The 3 Forgotten Supermodels of the 20th Century

The 3 Forgotten Supermodels of the 20th Century
Image credit: Legion-Media

Before Instagram fame, there were these supermodels who paved the way.

With the arrival of Claudia Schiffer and Kate Moss, the world has forgotten that supermodels had predecessors — girls of incredible beauty who were lucky enough to wear breathtaking outfits when haute couture was at its height.

Here are three twentieth-century models whose names are almost forgotten, and unfairly so.

Sunny Harnett

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A blonde-haired girl with bright pouty lips and a perfect hourglass figure, Sunny Harnett was the embodiment of the 1950s beauty ideals. The American model frequently starred on the cover of Vogue, as well as other glossy magazines, and the greatest photographers of the time dreamed of working with her.

Harnett looked stunning in gowns of the New Look style, especially those of candy pink and sexy red shades. Photographed against the backdrop of affluent 1950s homes, she appeared to be the ultimate American princess. Sadly, Sunny Harnett ended her brilliant career due to health concerns.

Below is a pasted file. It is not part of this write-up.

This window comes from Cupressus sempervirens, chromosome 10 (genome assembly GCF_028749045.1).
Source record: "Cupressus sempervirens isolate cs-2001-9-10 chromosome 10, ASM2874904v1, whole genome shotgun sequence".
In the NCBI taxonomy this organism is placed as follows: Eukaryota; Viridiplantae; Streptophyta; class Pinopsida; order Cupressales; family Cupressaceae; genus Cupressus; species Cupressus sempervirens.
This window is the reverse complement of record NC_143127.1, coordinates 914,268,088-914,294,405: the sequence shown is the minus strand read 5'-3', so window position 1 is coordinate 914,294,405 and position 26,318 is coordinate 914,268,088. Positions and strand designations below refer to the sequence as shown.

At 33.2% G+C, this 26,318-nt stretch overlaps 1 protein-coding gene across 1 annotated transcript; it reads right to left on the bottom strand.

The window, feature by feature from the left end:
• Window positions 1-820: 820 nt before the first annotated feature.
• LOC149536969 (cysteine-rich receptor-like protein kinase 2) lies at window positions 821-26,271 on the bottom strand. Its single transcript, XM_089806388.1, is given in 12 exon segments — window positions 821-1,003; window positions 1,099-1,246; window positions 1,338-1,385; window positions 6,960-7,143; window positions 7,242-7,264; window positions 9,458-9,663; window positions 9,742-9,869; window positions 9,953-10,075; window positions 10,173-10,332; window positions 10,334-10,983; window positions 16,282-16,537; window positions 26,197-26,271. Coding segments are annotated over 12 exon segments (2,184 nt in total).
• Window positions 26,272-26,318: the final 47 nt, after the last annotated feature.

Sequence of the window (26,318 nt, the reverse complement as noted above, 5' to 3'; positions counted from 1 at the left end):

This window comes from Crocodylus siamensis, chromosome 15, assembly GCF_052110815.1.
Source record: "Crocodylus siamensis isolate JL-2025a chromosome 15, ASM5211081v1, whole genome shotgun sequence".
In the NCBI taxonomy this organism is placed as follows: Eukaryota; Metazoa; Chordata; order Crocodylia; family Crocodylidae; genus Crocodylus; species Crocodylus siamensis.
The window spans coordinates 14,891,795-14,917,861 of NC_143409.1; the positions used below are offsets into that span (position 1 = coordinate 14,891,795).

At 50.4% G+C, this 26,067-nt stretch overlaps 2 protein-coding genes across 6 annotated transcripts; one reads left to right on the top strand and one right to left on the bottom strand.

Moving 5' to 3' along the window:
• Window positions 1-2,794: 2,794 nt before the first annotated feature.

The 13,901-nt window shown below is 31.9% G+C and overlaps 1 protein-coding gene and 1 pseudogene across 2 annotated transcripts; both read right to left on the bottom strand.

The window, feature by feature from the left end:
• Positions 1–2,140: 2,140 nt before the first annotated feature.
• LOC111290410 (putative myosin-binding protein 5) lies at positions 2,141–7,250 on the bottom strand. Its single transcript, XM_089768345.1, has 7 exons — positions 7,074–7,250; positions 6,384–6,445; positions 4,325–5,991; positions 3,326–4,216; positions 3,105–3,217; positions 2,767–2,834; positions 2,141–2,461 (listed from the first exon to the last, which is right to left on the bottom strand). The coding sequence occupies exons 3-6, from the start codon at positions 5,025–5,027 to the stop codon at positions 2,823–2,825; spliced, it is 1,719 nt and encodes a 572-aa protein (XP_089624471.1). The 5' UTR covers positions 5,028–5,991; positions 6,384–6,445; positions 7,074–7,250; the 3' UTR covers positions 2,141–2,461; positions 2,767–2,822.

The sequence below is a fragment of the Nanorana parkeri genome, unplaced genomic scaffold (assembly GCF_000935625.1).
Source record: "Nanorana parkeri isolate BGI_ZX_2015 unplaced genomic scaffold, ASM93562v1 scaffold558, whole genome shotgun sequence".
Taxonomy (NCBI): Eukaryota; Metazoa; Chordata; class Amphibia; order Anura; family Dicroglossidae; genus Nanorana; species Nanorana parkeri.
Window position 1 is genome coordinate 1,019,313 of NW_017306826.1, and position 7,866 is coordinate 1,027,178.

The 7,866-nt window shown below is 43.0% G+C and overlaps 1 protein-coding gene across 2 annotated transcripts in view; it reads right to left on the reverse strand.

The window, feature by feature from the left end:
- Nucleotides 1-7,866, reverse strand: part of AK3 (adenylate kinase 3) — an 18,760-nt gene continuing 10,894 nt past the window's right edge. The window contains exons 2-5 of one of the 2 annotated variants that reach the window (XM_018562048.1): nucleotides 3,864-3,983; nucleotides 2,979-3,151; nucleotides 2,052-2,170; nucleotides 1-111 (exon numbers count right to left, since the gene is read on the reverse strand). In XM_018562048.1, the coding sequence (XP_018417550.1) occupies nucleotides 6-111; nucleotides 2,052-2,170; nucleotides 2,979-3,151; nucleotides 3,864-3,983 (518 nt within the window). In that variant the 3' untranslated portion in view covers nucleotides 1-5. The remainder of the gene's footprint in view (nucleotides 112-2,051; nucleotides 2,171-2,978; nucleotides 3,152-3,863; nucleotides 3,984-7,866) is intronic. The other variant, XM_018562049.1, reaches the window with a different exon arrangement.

Carmen Dell'Orefice

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Before becoming a world-renowned model, Carmen Dell'Orefice was an ugly duckling — the tallest and skinniest girl in class with braces on her teeth, the future star was often laughed at by her classmates.

When Carmen was 13, she was approached by a woman who suggested she should model for her husband, photographer Herman Landschoff. Two years later, the girl signed a contract with Vogue and made her first appearance on the magazine's cover at the age of 15. The debut was a huge success: Dell'Orefice was praised for her aristocratic slenderness, which called the attention of the world's most famous fashion photographers and couturiers.

Dell'Orefice, now 91, is listed in the Guinness World Records as the runway model with the longest career.

Jean Shrimpton

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One of the world's first supermodels, Jean Shrimpton was an icon of Swinging London of the 1960s.

After she started modeling at 17, Shrimpton quickly rose to prominence thanks to her gorgeous long hair with a fringe, wide doe-eyes, and arched brows. The credit for discovering her modeling talent is attributed to photographer David Bailey, who was a rising star in fashion photography at the time, known for his innovative approach to shooting. In her turn, the model also helped Bailey achieve worldwide fame early in his career.

Shrimpton contributed to making the miniskirt popular outside of the UK, and her bouffant hairdo with an extreme comb-over was often copied by fashion followers of the era.